Dunfermline Abbey Ground-Penetrating Radar Project, 2016-19
Scroll down to download our full open-access interpretive report and data.
Over the last two decades Stirling research colleagues, often working within our commercial unit History Tomorrow or the Centre for Environment, Heritage and Policy, have developed expertise in the interdisciplinary study of Scotland’s rich medieval ecclesiastical heritage. In doing so, we seek to combine historical research, an understanding of church liturgy and architecture, environmental data, the results of geo-physical surveying and archaeology, and an awareness of modern heritage practice and values, to provide a deeper understanding of the complex lives of these buildings, their estates and their worshiping communities.
Our work has thus included exploration of Glasgow Cathedral, St Andrews and Whithorn Cathedral Priories, the abbeys of Melrose, Dryburgh, Sweetheart, Coupar Angus, Lindores and Arbroath, and numerous parish churches and smaller chapels. Our multi-discplinary methodology was also the driving force behind Stirling’s collaboration (by colleagues Richard Oram and Tom Turpie) with the University of St Andrews on the Corpus of Scottish Medieval Parish Churches database from 2011, and forms a central strand of the University’s formal research and professional training partnership with Historic Environment Scotland and Forth Valley College agreed in 2017.
The various strands of our current work in and around the Benedictine Abbey of Dunfermline in Fife, site of the royal mausoleum of the 11th to 14th centuries, further underline the value of our approach. Michael Penman’s interest in royal piety, liturgy and church monuments saw him invited by Dunfermline Abbey Church Kirk Session to apply non-invasive ground-penetrating radar [GPR] through the foundations and surrounding ground of the modern Abbey Church of Dunfermline (begun in 1818) in search of evidence for the overbuilt monastic choir of the medieval abbey and its many royal burials and altars. These national spiritual treasures and their settings had been lost at the Reformation of 1560 and through subsequent centuries of re-use and neglect.
Dunfermline Abbey is an ecclesiastical site of huge importance. It was the cult centre of Scotland’s only officially canonised saint by 1249, Queen/St Margaret (d.1093), and the resting place of seven kings of Scots by 1329 – including David I (d.1153) and, most famously, Robert I/Bruce. This is Scotland’s equivalent of medieval England’s Westminster Abbey or France’s St Denis Abbey (Paris), both of which, like Dunfermline, were great Benedictine royal cult churches and mausolea dedicated to the Holy Trinity, and served as major political as well as religious centres. However, so much of Dunfermline’s Abbey’s spiritual and material history in this regard has remained lost or obscured.
We had invaluable financial support for our surveys from the GWS Barrow Award, the Strathmartine Trust, the Royal Society of Edinburgh, the Hunter Archaeological Trust, and the Faculty of Arts & Humanities of the University of Stirling. Our work was undertaken over three seasons, 2016-19, led by Erica Carrick Utsi of EMC Radar Consulting (supported by colleagues from OJT Heritage and Atlas Geophysical):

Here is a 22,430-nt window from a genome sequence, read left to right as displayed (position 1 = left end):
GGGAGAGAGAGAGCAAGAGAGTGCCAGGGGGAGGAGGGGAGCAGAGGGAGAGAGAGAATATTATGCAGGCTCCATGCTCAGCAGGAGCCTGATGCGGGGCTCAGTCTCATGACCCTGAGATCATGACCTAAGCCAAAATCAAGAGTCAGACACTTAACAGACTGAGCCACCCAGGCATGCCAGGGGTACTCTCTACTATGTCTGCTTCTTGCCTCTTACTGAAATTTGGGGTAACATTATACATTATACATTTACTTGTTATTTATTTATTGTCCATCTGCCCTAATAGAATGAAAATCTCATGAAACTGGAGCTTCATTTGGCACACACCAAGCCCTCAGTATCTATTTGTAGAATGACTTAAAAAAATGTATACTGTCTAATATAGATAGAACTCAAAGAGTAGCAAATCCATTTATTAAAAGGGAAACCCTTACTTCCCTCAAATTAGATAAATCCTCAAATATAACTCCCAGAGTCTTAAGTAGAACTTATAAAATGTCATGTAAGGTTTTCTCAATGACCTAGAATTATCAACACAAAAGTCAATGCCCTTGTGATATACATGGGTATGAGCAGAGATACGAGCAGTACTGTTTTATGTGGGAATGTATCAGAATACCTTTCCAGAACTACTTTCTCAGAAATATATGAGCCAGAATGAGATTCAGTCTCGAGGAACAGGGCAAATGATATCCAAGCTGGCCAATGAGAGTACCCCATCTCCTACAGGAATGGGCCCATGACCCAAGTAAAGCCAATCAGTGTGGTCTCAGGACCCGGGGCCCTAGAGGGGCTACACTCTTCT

2016 – surveying of the Abbey Church interior northern aisle, central crossing and vestry.
2017 – surveying of the central ‘choir’ atop the medieval altar site and around the ‘Bruce grave’ uncovered by building work in 1818; and of the eastern and western exteriors of the Abbey Church North Transept, atop the medieval Lady Chapel.
2019 – surveying of the exteriors of the Abbey Church South Transept.
The temporary embargo on our fieldwork results has now been lifted and we can make available both our three survey reports and our overall illustrated interpretive report as open-access pdf downloads:
These reports are also available via project partner Historic Environment Scotland’s CANMORE database –
By combining our survey results with the fragmentary medieval evidence, the reports of antiquaries who investigated the choir site c.1560-c.1879, past modern archaeological excavation, and comparison with analogous monastic choirs and medieval mausoleas throughout the British Isles and Europe, we have been able to attempt a cautious re-creation of Dunfermline’s monastic choir, royal burial grounds and pilgrimage shrine(s). We hope this helps shift away from past over-focus on just a few elements of this famous site – chiefly Robert Bruce’s grave – and allows us to re-envisage the abbey as a complex spiritual and physical whole, evolving as a community over time. In challenging a number of preconceptions and other projects’ arguments about Dunfermline (and Bruce’s grave and tomb) we hope this work contributes to further debate and investigation of this fascinating church and its worship.
Some of this future research will be undertaken under the continuing umbrella of the Dunfermline Heritage Partnership (2015-) and emerging Abbey Church-led redevelopment plans. In addition to the Abbey Church, we are very grateful to be able to acknowledge the support and input of the following collaborating bodies on the DHP throughout the course of our GPR surveys:
Fife Council Fife Pilgrim Way Historic Environment Scotland
And follow the links or menu above to read about Stirling colleagues’ contribution to further ecclesiastical heritage projects in and around Dunfermline Abbey and Fife, and to access downloads of some of their published research.
Theme by the University of Stirling